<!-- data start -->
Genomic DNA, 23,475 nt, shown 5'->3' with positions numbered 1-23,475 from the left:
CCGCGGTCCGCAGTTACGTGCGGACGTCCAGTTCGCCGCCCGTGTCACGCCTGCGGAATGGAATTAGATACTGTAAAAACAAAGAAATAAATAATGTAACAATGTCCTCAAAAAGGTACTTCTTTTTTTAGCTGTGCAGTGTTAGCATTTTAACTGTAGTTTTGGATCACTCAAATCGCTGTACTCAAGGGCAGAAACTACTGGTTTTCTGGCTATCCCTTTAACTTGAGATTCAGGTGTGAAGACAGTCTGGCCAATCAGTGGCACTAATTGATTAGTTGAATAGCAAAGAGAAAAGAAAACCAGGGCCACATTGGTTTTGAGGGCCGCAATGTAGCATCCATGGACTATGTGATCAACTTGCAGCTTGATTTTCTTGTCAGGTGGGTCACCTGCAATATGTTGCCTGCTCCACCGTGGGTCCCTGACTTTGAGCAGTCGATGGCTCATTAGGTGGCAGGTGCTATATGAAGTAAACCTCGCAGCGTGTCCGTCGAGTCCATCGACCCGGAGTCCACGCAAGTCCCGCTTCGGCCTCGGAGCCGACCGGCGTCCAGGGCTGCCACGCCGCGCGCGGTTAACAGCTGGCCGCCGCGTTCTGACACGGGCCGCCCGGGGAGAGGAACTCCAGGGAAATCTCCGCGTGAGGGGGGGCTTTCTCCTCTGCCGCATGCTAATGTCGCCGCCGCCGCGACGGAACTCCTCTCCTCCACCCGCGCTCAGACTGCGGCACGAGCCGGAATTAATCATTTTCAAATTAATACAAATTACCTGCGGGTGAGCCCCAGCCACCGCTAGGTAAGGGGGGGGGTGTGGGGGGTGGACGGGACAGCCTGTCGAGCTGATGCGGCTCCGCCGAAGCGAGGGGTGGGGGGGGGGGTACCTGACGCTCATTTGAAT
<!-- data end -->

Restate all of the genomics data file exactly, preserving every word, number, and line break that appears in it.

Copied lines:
Genomic DNA, 23,475 nt, shown 5'->3' with positions numbered 1-23,475 from the left:
CCGCGGTCCGCAGTTACGTGCGGACGTCCAGTTCGCCGCCCGTGTCACGCCTGCGGAATGGAATTAGATACTGTAAAAACAAAGAAATAAATAATGTAACAATGTCCTCAAAAAGGTACTTCTTTTTTTAGCTGTGCAGTGTTAGCATTTTAACTGTAGTTTTGGATCACTCAAATCGCTGTACTCAAGGGCAGAAACTACTGGTTTTCTGGCTATCCCTTTAACTTGAGATTCAGGTGTGAAGACAGTCTGGCCAATCAGTGGCACTAATTGATTAGTTGAATAGCAAAGAGAAAAGAAAACCAGGGCCACATTGGTTTTGAGGGCCGCAATGTAGCATCCATGGACTATGTGATCAACTTGCAGCTTGATTTTCTTGTCAGGTGGGTCACCTGCAATATGTTGCCTGCTCCACCGTGGGTCCCTGACTTTGAGCAGTCGATGGCTCATTAGGTGGCAGGTGCTATATGAAGTAAACCTCGCAGCGTGTCCGTCGAGTCCATCGACCCGGAGTCCACGCAAGTCCCGCTTCGGCCTCGGAGCCGACCGGCGTCCAGGGCTGCCACGCCGCGCGCGGTTAACAGCTGGCCGCCGCGTTCTGACACGGGCCGCCCGGGGAGAGGAACTCCAGGGAAATCTCCGCGTGAGGGGGGGCTTTCTCCTCTGCCGCATGCTAATGTCGCCGCCGCCGCGACGGAACTCCTCTCCTCCACCCGCGCTCAGACTGCGGCACGAGCCGGAATTAATCATTTTCAAATTAATACAAATTACCTGCGGGTGAGCCCCAGCCACCGCTAGGTAAGGGGGGGGGTGTGGGGGGTGGACGGGACAGCCTGTCGAGCTGATGCGGCTCCGCCGAAGCGAGGGGTGGGGGGGGGGGTACCTGACGCTCATTTGAAT